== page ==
Finding Meaning In Our Lived Experience
by Jo Wren
Author of A Meaningful Year: An Occupational therapy based approach to health and well-being.
It can be a really difficult decision to make to talk about your lived experience of mental illness as a mental health professional but lived experience is, and should be respected as, a positive asset in clinical work.
Since the age of sixteen I’ve had several episodes of severe depression and anxiety, one that I received treatment for on a mental health unit during my training to be an occupational therapist. At the time I remember thinking that my career was over before it had begun, as the stigma and the fact that no one would talk about mental illness, coupled with my negative thinking patterns made me try and withdraw from the training course. I was extremely fortunate that an occupational therapist who I very much respected, sat me down and told me that she had had similar experiences and that I would still be able to practice clinically.
When I qualified, I went on rotation and then into a physical healthcare setting but knew that I was a mental health occupational therapist, I just wasn't sure I could work so closely with mental health issues without being triggered myself. Several years ago I saw a post advertised with a mental health trust that were actively recruiting clinicians with lived experience of mental illness. It was then that I started to think about my experience as valuable insight rather than something to feel ashamed of. I went for the post and got it and in terms of my mental health journey, it was the best step I could take. I've found that my insight has helped me to ask the right questions at the right times to identify suicide risk in several cases. It has helped me to asses the occupational performance issues in clients with depression and anxiety and collaboratively develop person centred and effective interventions that are meaningful to the people I am working with. I am able to pace and grade interventions to help clients to engage with services and set realistic goals for the severity of the illness.
I have been able to share my lived experience with the multi disciplinary team to help those who haven't experienced depression or anxiety to understand what the client could be experiencing, and help occupational therapy colleagues to understand the specific performance deficits that might be affecting a client who is not responding to their treatment plan. I have given talks to students about my lived experience and deepened knowledge and understanding, adding an extra dimension to academic texts and journal articles.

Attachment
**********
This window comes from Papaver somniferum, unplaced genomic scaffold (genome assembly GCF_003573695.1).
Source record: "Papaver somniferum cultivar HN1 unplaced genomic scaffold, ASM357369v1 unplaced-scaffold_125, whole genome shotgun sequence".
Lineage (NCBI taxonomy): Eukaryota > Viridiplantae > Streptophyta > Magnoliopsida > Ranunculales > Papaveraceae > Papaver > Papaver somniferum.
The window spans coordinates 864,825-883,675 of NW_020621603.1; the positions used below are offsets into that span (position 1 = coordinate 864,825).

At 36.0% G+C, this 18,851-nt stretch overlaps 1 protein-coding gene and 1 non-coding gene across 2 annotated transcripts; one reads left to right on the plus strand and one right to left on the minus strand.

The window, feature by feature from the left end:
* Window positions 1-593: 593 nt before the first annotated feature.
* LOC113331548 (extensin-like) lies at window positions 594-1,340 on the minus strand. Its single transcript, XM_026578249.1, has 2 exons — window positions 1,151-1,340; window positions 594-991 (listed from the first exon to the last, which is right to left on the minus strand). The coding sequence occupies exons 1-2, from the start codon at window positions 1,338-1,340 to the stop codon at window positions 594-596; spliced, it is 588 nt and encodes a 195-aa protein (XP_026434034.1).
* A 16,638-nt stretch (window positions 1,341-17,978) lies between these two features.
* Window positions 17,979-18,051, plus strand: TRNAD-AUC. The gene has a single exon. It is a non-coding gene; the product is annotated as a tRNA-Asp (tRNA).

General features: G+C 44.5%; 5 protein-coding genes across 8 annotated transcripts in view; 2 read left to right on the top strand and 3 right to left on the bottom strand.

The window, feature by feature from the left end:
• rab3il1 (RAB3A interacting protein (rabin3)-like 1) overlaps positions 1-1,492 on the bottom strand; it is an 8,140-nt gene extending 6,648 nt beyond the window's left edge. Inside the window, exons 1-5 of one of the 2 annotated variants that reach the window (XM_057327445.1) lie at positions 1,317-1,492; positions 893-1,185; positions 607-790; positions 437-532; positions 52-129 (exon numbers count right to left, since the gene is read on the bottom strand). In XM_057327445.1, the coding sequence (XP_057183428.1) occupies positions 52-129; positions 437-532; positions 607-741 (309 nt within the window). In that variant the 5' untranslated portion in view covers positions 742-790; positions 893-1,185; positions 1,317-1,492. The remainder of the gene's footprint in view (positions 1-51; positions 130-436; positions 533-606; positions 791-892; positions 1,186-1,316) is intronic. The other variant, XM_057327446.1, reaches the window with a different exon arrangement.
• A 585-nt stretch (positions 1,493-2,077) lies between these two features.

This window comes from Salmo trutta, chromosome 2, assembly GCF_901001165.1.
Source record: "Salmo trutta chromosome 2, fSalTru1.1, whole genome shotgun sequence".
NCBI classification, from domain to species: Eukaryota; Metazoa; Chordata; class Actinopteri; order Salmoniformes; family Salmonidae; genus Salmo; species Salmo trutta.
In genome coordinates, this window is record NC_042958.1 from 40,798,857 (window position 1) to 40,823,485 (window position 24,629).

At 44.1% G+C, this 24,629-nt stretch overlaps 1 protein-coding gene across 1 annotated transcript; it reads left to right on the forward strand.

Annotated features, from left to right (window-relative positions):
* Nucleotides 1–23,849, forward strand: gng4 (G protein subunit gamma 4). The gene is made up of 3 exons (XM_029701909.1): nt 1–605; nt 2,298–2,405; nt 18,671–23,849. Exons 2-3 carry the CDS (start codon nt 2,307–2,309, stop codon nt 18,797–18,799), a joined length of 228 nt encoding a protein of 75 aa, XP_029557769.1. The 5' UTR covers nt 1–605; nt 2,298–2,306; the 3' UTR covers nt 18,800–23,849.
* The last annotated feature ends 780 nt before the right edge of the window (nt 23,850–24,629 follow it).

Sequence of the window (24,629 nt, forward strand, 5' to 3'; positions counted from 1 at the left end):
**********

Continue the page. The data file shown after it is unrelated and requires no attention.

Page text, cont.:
As I have specialised in mental health occupational therapy, I have developed an approach to my recovery journey that uses my skills and knowledge to help to keep me well, and I use this in addition to medication, regular exercise, healthy eating and rest in my everyday life. My approach brings together what I have learned from working with clients and experienced myself on the value of social connection, creativity, mindfulness and connection to nature in promoting and maintaining mental health and well-being. Two years ago I started to wonder if it would be useful to share this with other people and started to write it down in draft format as a book on occupational therapy and health and well-being promotion.
Despite having been reminded again and again throughout my career how valuable lived experience was, I still debated for several weeks about if I should disclose my mental health status. Some of the worries I had were still around other people's perception of my clinical competence and how this might affect my career going forward, however, i finished it and self published on Amazon and the response I have had to A Meaningful Year has been overwhelmingly positive and it’s the thing I’m most proud of in my career to date. I have recently been asked to speak to students in the university where I trained about authenticity in healthcare and my book and hope that I can now be the person to help students value their lived experience of mental illness fully and not feel that what they want to achieve might be out of reach because of it. We need a fully diverse and inclusive workforce to meet the needs of our client group.
I am currently also advising an NHS trust on flexible working and creative solutions to allow staff with long term conditions or hidden disabilities to continue to bring their unique experience, insights and skills to client care and to reduce the stigma surrounding it.
Thank you Jo for sharing, you can find her book on Amazon here. Jo is a member of in2gr8mentalhealth. If you are a mental health professional with lived experience of mental health problems, you are welcome to join our online peer support forum, just go to www.in2gr8mentalhealth.com and request sign up. As a member, if you would like to write a #MyShare blog, anonymously or as yourself, on any of the issues surrounding lived experience in the mental health professions, drop an email to Natalie Kemp (Founder) at firstname.lastname@example.org.
Thank you for reading.